Collectively the trinity represents a shifting of the tide for the Franchise against mistakes of prior Knick regimes at the turn of the century. For instance the hiring of “[ ]”onnie Walsh, as the Head of Basketball Operations, signaled the end of a free wheeling era that reached it’s Zenith under Isiah Thomas. That era can be said to be marked by numerous gambles in terms of acquiring talented yet highly priced players, either: 1) who were high risk due to character issues; 2) whose statistical production did not significantly improve the organization’s opportunities to engage in and succeed in post season play; 3) whose presence resulted in roster redundancies that negated the player’s value and cut into the development of younger players. Moreover the acquisitions of several of the highly priced yet non-impact talent on the Knicks rosters came at the high cost of lost future draft picks, that were traded away in the hopes that the talent acquired would flourish under Zeke’s management and influence, where they previously had faltered or exhausted their welcomes with their prior teams. To Walsh’s credit the greater part of his first full year as Head of Basketball Operations witnessed the jettisoning of high salary, yet low value per production players such as Zach Randolph and Jamal Crawford. Walsh’s first year also witnessed the jettisoning of Knicks’ team Mascot Jerome James and the eventual dismissal of Brooklyn legend turned pariah, Stephon Marbury.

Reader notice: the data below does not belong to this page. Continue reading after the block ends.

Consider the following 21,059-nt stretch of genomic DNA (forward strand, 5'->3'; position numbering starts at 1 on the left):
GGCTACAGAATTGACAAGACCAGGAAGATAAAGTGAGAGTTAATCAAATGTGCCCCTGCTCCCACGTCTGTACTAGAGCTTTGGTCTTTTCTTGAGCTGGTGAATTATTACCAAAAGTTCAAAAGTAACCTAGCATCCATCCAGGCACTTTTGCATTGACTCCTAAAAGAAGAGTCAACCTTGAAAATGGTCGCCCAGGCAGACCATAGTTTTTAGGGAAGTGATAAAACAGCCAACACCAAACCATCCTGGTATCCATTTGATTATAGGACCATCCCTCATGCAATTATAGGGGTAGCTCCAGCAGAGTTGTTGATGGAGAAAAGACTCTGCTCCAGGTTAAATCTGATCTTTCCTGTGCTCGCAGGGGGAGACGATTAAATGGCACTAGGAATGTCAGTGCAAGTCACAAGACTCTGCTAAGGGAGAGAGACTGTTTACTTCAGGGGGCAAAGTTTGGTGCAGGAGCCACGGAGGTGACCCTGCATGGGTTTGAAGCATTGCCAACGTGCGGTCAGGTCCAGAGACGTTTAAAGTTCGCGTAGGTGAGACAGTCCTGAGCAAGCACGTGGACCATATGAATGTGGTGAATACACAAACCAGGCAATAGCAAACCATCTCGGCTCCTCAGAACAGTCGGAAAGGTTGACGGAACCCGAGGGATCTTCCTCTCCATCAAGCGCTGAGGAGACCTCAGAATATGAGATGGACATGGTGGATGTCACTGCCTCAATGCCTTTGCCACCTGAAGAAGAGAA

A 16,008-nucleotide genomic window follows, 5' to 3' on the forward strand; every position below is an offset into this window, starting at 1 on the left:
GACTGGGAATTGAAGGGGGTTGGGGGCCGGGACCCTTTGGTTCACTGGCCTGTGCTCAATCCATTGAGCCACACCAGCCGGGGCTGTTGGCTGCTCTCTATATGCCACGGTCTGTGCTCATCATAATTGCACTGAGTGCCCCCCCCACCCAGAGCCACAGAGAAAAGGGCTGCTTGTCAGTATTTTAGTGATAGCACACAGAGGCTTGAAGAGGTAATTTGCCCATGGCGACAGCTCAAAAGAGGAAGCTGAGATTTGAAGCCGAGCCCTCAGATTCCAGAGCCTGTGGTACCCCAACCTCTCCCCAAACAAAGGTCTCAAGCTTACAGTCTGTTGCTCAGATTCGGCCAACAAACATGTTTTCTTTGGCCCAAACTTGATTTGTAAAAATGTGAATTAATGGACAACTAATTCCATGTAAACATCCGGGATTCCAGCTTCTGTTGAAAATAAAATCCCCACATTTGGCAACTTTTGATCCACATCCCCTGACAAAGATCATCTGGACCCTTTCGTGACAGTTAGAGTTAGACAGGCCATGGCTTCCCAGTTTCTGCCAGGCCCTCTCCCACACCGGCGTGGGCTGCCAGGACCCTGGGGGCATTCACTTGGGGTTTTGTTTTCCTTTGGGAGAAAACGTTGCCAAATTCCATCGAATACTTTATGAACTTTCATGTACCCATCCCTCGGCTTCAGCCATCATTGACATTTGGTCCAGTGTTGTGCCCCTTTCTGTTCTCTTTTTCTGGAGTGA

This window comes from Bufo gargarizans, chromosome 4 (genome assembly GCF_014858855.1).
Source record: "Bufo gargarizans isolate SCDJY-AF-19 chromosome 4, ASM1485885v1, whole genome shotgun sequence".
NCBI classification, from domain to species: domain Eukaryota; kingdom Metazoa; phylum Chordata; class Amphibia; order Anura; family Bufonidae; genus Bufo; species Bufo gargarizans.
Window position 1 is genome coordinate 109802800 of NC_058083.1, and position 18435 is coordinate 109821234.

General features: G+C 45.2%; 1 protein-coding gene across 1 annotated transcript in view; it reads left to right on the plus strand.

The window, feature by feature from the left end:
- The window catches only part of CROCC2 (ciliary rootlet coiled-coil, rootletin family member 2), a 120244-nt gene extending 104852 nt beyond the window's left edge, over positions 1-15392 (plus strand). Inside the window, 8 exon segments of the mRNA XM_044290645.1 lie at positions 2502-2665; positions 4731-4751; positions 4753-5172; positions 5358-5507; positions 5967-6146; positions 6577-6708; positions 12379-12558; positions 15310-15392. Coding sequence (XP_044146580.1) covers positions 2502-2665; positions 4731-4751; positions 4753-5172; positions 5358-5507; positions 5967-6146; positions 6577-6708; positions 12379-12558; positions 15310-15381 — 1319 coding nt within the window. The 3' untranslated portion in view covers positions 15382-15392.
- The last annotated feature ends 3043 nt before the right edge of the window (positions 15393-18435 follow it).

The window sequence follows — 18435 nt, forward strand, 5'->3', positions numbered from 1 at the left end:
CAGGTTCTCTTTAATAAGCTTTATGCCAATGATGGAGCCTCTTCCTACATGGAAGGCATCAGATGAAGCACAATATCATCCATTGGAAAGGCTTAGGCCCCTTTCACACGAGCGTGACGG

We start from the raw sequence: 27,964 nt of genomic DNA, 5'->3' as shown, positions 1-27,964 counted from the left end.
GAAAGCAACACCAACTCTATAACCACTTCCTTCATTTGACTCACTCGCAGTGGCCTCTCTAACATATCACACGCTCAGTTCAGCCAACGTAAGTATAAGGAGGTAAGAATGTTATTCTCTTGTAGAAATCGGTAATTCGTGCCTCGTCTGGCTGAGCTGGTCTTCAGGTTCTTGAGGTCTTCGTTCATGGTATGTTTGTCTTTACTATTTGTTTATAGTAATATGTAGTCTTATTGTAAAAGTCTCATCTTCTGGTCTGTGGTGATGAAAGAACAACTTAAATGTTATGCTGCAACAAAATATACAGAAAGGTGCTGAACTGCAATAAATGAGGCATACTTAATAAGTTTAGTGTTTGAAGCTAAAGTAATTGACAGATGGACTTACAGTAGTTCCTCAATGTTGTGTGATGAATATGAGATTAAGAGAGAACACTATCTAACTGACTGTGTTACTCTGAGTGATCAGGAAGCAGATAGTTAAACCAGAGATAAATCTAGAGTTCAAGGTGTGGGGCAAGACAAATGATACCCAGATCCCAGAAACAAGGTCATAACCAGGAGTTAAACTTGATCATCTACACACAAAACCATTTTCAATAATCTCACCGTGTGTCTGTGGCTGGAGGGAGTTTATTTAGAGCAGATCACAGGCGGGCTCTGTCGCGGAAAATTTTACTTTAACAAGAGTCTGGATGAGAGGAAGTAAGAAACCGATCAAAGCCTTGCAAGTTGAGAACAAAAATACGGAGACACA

The shifting of the tide away from talented yet risky players and generally low value per production players, to an objective of targeting proven Star free agents suggested the organization had quite possibly learned certain lessons prominent in the management war rooms of the teams that had dumped their undesirables onto the Knicks roster. To that extent the fascination with acquiring a player of Lebron James’ caliber in 2010, a/k/a “The Plan”, signals not merely a fan boy fantasy but also a partial revelation of what it might take to resurrect a moribund NBA Franchise. Thus for the Knicks Franchise a proverbial veritable lightbulb is finally turned on to illuminate the organization’s trajectory to a vision of acquiring a talent/saviour that many expect will lead the Knicks to a light at the end of the tunnel.